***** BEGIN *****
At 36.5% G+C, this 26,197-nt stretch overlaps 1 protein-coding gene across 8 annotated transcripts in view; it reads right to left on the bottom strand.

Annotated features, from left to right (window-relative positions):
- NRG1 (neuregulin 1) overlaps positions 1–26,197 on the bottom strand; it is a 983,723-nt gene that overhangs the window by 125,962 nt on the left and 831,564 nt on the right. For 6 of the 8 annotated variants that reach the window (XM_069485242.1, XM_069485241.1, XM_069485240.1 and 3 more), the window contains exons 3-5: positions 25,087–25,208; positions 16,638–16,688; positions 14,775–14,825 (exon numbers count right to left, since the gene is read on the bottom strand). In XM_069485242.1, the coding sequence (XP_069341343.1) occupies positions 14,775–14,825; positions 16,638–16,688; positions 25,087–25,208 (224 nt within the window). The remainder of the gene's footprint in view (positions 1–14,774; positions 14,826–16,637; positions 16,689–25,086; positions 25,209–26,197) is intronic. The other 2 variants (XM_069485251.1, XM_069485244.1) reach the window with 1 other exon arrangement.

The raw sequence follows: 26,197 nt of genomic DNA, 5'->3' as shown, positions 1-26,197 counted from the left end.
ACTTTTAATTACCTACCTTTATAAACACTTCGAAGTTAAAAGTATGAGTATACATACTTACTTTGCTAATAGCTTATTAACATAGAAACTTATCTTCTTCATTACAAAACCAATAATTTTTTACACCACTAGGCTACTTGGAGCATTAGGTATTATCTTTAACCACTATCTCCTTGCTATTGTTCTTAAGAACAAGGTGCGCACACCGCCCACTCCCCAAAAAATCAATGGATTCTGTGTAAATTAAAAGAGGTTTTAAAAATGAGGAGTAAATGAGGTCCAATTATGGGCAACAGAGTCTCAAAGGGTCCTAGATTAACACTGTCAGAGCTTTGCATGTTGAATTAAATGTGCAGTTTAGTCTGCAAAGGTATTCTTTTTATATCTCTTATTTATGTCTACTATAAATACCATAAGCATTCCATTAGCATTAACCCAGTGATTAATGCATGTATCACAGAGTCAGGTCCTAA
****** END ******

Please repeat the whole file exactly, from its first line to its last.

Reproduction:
At 36.5% G+C, this 26,197-nt stretch overlaps 1 protein-coding gene across 8 annotated transcripts in view; it reads right to left on the bottom strand.

Annotated features, from left to right (window-relative positions):
- NRG1 (neuregulin 1) overlaps positions 1–26,197 on the bottom strand; it is a 983,723-nt gene that overhangs the window by 125,962 nt on the left and 831,564 nt on the right. For 6 of the 8 annotated variants that reach the window (XM_069485242.1, XM_069485241.1, XM_069485240.1 and 3 more), the window contains exons 3-5: positions 25,087–25,208; positions 16,638–16,688; positions 14,775–14,825 (exon numbers count right to left, since the gene is read on the bottom strand). In XM_069485242.1, the coding sequence (XP_069341343.1) occupies positions 14,775–14,825; positions 16,638–16,688; positions 25,087–25,208 (224 nt within the window). The remainder of the gene's footprint in view (positions 1–14,774; positions 14,826–16,637; positions 16,689–25,086; positions 25,209–26,197) is intronic. The other 2 variants (XM_069485251.1, XM_069485244.1) reach the window with 1 other exon arrangement.

The raw sequence follows: 26,197 nt of genomic DNA, 5'->3' as shown, positions 1-26,197 counted from the left end.
ACTTTTAATTACCTACCTTTATAAACACTTCGAAGTTAAAAGTATGAGTATACATACTTACTTTGCTAATAGCTTATTAACATAGAAACTTATCTTCTTCATTACAAAACCAATAATTTTTTACACCACTAGGCTACTTGGAGCATTAGGTATTATCTTTAACCACTATCTCCTTGCTATTGTTCTTAAGAACAAGGTGCGCACACCGCCCACTCCCCAAAAAATCAATGGATTCTGTGTAAATTAAAAGAGGTTTTAAAAATGAGGAGTAAATGAGGTCCAATTATGGGCAACAGAGTCTCAAAGGGTCCTAGATTAACACTGTCAGAGCTTTGCATGTTGAATTAAATGTGCAGTTTAGTCTGCAAAGGTATTCTTTTTATATCTCTTATTTATGTCTACTATAAATACCATAAGCATTCCATTAGCATTAACCCAGTGATTAATGCATGTATCACAGAGTCAGGTCCTAA